"Researchers from the United States made the discovery in 2018 that deep fake faces do not blink regularly. It should not come as a surprise that this happened because the majority of photos show people with their eyes open; hence, computer programs never actually learn about blinking," said Antoine Boquen, CEO and co-founder of hiring firm New Horizons Global Partners.

If you notice any of these signs, try re-scheduling the interview or consider rejecting the candidate altogether.

2. Plagiarism

Most deep fakes won't create a unique resume. They will most likely have stolen a qualified candidate's resume or sample work to add credibility and boost the chances of being retained. But they may also piece together different profiles to create an even better one.

In most cases, recruiters and HR leaders will be able to find these online using free software. Therefore, a quick plagiarism analysis can determine whether the work is from the candidate or someone else. 

Related Article: A Zero Trust Security Primer

3. Background Checks

Many companies conduct background checks on candidates. These checks can include whether a candidate has graduated from the university mentioned in the resume or worked for the organizations they listed.

In late June, the FBI issued a public service announcement stating that pre-employment background checks helped discover that the personally identifiable information (PII) given by some of the deep fake applicants belonged to another individual.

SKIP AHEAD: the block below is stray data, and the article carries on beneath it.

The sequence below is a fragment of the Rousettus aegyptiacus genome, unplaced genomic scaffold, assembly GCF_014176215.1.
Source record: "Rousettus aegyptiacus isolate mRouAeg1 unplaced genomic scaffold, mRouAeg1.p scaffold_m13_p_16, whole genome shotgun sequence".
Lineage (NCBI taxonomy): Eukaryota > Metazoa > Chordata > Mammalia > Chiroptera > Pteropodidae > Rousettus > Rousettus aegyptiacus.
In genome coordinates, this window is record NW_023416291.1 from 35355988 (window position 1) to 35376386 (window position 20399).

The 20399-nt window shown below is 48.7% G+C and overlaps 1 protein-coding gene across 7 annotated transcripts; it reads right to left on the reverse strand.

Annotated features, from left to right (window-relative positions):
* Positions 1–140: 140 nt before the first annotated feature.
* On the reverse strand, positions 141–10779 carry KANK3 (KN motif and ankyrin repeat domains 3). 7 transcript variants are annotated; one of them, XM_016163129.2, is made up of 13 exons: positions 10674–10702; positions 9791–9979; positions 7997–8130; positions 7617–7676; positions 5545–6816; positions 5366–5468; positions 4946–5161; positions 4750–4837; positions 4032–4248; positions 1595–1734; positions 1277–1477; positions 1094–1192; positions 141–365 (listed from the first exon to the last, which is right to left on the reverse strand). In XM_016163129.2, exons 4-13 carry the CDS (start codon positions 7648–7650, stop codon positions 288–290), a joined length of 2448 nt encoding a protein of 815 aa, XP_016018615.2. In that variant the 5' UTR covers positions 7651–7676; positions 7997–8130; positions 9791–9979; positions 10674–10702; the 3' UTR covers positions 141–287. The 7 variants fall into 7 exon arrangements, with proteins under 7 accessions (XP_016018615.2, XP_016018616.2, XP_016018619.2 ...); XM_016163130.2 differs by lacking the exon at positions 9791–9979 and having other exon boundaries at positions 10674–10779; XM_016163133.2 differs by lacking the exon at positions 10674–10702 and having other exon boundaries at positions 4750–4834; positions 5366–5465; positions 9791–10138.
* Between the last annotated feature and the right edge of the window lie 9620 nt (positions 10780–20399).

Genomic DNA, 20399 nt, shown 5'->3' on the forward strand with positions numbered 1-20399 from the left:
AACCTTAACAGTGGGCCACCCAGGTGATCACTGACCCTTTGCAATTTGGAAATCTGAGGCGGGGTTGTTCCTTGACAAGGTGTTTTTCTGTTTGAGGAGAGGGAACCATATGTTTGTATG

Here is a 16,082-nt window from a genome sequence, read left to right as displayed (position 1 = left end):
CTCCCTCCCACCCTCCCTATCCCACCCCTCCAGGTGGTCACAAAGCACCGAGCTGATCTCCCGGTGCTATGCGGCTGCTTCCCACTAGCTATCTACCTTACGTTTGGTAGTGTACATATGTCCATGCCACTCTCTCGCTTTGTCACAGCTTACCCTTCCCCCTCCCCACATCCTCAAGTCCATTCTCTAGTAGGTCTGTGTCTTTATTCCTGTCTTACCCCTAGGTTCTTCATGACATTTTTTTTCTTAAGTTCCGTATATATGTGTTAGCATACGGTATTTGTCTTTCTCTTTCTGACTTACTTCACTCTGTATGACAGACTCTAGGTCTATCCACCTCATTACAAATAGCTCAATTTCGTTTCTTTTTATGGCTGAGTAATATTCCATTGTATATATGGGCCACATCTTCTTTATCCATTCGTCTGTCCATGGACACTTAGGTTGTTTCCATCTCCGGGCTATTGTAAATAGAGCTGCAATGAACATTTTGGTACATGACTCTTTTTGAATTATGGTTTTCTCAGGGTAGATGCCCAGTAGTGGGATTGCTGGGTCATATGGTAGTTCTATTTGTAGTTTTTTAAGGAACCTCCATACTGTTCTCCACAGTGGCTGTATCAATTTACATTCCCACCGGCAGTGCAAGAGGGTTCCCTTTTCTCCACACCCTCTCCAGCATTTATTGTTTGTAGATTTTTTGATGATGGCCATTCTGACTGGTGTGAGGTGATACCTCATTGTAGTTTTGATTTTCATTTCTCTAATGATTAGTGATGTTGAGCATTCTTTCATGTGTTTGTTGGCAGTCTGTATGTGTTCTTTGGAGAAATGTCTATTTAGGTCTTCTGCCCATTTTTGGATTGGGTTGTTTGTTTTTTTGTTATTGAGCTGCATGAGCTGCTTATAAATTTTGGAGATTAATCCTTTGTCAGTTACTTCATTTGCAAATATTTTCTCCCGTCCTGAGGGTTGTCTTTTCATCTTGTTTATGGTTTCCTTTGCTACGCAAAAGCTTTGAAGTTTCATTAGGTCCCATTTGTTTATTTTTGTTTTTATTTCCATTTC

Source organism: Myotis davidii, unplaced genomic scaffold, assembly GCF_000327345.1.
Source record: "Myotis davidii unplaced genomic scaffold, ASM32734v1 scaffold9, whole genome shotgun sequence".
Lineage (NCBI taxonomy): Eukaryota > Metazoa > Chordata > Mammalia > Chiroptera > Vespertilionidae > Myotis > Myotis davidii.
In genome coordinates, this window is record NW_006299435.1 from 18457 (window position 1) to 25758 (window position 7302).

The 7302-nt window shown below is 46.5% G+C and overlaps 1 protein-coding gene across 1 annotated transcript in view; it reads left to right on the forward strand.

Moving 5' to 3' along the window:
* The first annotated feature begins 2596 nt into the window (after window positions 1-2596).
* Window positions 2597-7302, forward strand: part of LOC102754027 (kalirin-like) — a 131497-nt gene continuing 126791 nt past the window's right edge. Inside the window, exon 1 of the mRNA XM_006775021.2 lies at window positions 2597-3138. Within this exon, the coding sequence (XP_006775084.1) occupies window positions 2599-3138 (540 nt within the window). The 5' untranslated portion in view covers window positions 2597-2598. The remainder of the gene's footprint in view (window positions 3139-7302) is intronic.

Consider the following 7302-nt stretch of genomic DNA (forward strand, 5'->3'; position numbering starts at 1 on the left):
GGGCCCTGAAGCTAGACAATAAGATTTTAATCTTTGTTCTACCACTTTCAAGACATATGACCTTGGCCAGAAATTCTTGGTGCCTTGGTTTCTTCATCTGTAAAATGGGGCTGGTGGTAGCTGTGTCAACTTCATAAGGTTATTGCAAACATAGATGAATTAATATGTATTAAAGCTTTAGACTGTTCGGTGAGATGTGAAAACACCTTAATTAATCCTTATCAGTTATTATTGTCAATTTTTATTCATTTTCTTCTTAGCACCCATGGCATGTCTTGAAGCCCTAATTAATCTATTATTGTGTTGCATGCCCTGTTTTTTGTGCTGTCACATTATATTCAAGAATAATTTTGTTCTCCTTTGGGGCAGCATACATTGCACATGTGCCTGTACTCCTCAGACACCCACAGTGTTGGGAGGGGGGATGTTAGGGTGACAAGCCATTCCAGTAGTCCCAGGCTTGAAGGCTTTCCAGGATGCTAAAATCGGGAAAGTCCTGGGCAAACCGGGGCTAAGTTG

This step is critical in the process of risk management, particularly for remote positions in IT, where individuals have access to the company's network.

4. Social Media

Many deep fakes will try to create a digital footprint online before applying for a position. Once again, this serves to build credibility in the recruiting process.

A report by Stanford Internet Observatory found that LinkedIn has thousands of fake profiles for virtual employees, so making these profiles is not challenging. There are several ways for recruiters and HR leaders to spot a fake social media profile. These include:

  • The profile was recently created and only contains a handful of often generic photos.
  • The candidate's friends and connections aren't real people.
  • There is limited profile information, such as updates, news or location.

Related Article: End of Year Incidents Remind Us of Our Corporate IT Vulnerabilities

5. Gut Instinct

A candidate might seem too good to be true on paper, and that should be a warning sign, especially if that is paired with other cues that something is not right. These cues can be just about anything, from how the person talks of past experiences, speech mannerisms, how they're only available at certain times or with plenty of prior notice.

Any sign can insinuate there is something wrong with the candidate. Trusting that instinct might be the right call. Studies have shown business managers who trust their gut instinct are often 20% more accurate than those who don't.

So, if you have a bad feeling about someone, it may be best to let go of a candidate. The person may not be a deep fake, but there may be other issues emerging down the line. Extending the hiring process is better than hiring the wrong person, let alone a fake candidate, and suffering the adverse financial consequences.